How to combat Seasonal Affective Disorder
Seasonal Affective Disorder (SAD) is a type of depression experienced during the winter months. But is it possible to head it off before it takes hold?
SAD is thought to affect about 3% of the UK population, with most people first developing symptoms in their 20s or 30s. Having a condition that’s brought on by the winter season may make people feel that a yearly experience is inevitable, but it doesn’t have to be this way.
What is SAD?
It’s a type of depression, thought to be triggered by the lack of light in the winter months. While many of us complain about the ‘winter blues’ (feeling a bit low when it’s dark and miserable outside), people with SAD experience more extreme, depressive symptoms.
What are the symptoms of SAD?
Everyone is different, and people may experience some or all of the symptoms listed below:
- Low mood
- Loss of pleasure in everyday activities
- Feeling tearful, guilty or worthless
- Feeling stressed or irritable
- Lowered sex drive
- Feeling less sociable than usual
- Change in appetite
While it can affect anyone, some people may be more prone to developing the condition than others – if there is a family history of depression, for example.
The nature and severity of SAD varies from person to person. For some, the condition might cause just mild irritation, while for others it can have a significant impact on their day-to-day life.
How is SAD treated?
There are various ways you can treat SAD. If you, or someone you know, are struggling to cope with symptoms, it’s important to go and see the GP to determine the best course of action.
There are a number of treatments available. The National Institute for Health and Care Excellence (NICE) recommends that SAD is treated in the same way as other forms of depression. This includes talking treatments, such as cognitive behavioural therapy (CBT), or taking a course of antidepressants.
Light therapy, which involves sitting by a lightbox for 30 minutes to an hour each day, is also a popular treatment for SAD, although NICE has no clear evidence of its effectiveness. The idea is that the lightbox simulates the sunlight you’re missing during the winter months, encouraging your body to produce more serotonin. Visit the NHS website [https://www.nhs.uk/conditions/seasonal-affective-disorder-sad/treatment/] to read more about the treatment options for SAD.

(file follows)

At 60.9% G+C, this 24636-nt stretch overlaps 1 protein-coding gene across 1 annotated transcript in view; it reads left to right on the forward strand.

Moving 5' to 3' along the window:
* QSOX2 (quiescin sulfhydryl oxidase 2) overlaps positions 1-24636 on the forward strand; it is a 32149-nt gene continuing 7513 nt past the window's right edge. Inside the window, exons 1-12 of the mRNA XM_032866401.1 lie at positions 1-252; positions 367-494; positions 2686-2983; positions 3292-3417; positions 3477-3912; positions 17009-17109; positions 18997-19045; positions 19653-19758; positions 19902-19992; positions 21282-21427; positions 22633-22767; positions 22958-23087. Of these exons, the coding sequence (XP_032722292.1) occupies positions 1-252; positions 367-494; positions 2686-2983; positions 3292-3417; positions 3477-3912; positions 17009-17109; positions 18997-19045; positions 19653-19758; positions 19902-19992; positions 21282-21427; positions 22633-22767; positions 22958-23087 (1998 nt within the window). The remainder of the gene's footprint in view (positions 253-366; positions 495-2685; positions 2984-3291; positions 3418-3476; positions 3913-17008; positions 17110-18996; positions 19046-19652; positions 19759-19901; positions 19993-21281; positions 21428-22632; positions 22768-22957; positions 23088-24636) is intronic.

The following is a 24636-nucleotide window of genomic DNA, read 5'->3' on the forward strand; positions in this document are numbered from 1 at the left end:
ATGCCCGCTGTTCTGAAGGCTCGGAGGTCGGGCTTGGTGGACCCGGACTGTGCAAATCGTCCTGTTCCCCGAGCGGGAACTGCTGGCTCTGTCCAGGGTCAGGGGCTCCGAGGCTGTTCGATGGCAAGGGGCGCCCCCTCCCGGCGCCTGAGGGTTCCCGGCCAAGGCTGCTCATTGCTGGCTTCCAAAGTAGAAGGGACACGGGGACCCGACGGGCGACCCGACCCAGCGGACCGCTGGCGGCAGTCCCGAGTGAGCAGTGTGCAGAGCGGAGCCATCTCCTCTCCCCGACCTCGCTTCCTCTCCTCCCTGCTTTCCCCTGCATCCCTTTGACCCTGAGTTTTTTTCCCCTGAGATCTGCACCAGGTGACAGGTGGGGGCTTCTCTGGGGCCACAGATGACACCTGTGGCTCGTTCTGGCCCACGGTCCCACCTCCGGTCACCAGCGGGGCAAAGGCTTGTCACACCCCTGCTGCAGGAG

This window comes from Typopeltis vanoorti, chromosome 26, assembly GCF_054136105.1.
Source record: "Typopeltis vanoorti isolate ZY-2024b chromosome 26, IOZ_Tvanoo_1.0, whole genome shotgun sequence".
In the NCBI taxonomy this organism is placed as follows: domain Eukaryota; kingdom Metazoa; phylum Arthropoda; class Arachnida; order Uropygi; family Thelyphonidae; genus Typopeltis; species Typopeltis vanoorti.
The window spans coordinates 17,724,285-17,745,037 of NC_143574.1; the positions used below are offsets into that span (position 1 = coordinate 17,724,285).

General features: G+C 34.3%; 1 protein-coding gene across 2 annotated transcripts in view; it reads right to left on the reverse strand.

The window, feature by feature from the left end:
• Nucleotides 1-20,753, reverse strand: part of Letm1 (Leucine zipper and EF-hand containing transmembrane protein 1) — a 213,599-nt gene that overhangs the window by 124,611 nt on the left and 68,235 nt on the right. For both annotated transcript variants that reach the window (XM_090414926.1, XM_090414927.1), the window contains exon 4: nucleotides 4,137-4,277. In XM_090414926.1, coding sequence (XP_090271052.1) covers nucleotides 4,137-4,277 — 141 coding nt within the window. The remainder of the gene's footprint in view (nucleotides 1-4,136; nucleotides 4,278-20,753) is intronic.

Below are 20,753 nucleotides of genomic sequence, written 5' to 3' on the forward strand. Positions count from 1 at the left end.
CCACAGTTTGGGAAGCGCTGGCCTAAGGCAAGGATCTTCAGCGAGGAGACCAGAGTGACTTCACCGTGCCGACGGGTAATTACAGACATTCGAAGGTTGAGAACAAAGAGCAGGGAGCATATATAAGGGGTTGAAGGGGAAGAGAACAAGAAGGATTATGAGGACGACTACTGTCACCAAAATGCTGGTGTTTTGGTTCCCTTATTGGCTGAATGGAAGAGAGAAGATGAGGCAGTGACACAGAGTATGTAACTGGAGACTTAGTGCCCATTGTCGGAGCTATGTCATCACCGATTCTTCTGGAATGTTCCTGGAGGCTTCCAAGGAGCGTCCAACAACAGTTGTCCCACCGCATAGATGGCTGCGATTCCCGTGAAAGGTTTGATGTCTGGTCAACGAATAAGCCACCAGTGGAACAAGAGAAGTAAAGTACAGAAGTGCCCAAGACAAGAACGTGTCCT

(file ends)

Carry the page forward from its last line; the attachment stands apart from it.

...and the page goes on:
Is SAD inevitable every year?
Once the condition is recognised, there are some simple things that might help at the first sign of winter:
- Get as much sunlight as possible
- Make your work and home environments as light and airy as possible
- Sit near windows when you’re indoors
- Take plenty of regular exercise, particularly outdoors and in daylight
- Eat a healthy, balanced diet
- If possible, avoid stressful situations and take steps to manage stress
It can also be helpful to talk to your family and friends about SAD, so that they can understand how your mood changes during the winter, and support you more effectively.
How I control my SAD
Gill, 66, has experienced the symptoms of SAD for many years. However, she’s developed a range of helpful coping mechanisms.
“I think I probably suffered for years without knowing what it was,” she says. “It seemed to get worse, too, around the time I went through the menopause.
“My symptoms start each year with a sense of dread and foreboding. I actually feel almost sick when the clocks change in October. I have an increased sense of lethargy and feel very joyless and quite tearful. I call myself ‘bisolar’ because I have more energy, much lighter moods, and am more creative and productive in the lighter months.”
SAD has become more widely understood in recent years, and once Gill recognised that her symptoms were related to a specific condition, she was able to take action. “I have a lightbox, and I start using it at the beginning of September and carry on until April,” she says. “I also have a clock in my bedroom that simulates sunrise and sunset.”
She also takes a daily dose of Vitamin D. “I’m not sure if this makes a physical difference, but it seems to help, even if it’s only psychologically,” she says.
As well as light therapy, Gill has found a range of things that help her personally. “I leave some clocks on British Summer Time, so I can look at them and think that the light WILL come back,” she says. “I leave it as long as possible before turning on the lights and drawing curtains. And I make sure I take regular exercise and drink plenty of water. I also try to eat a healthy diet – I eat oranges and satsumas and try to imagine I’m filling up with sunshine!”
Finally, she makes the most of what natural light is available. “If it’s a sunny day, I get outside,” she says. “I’m like a solar cell and I recharge in the sunlight. And I remind myself that it’s a condition. I may have it, but it doesn’t have me.”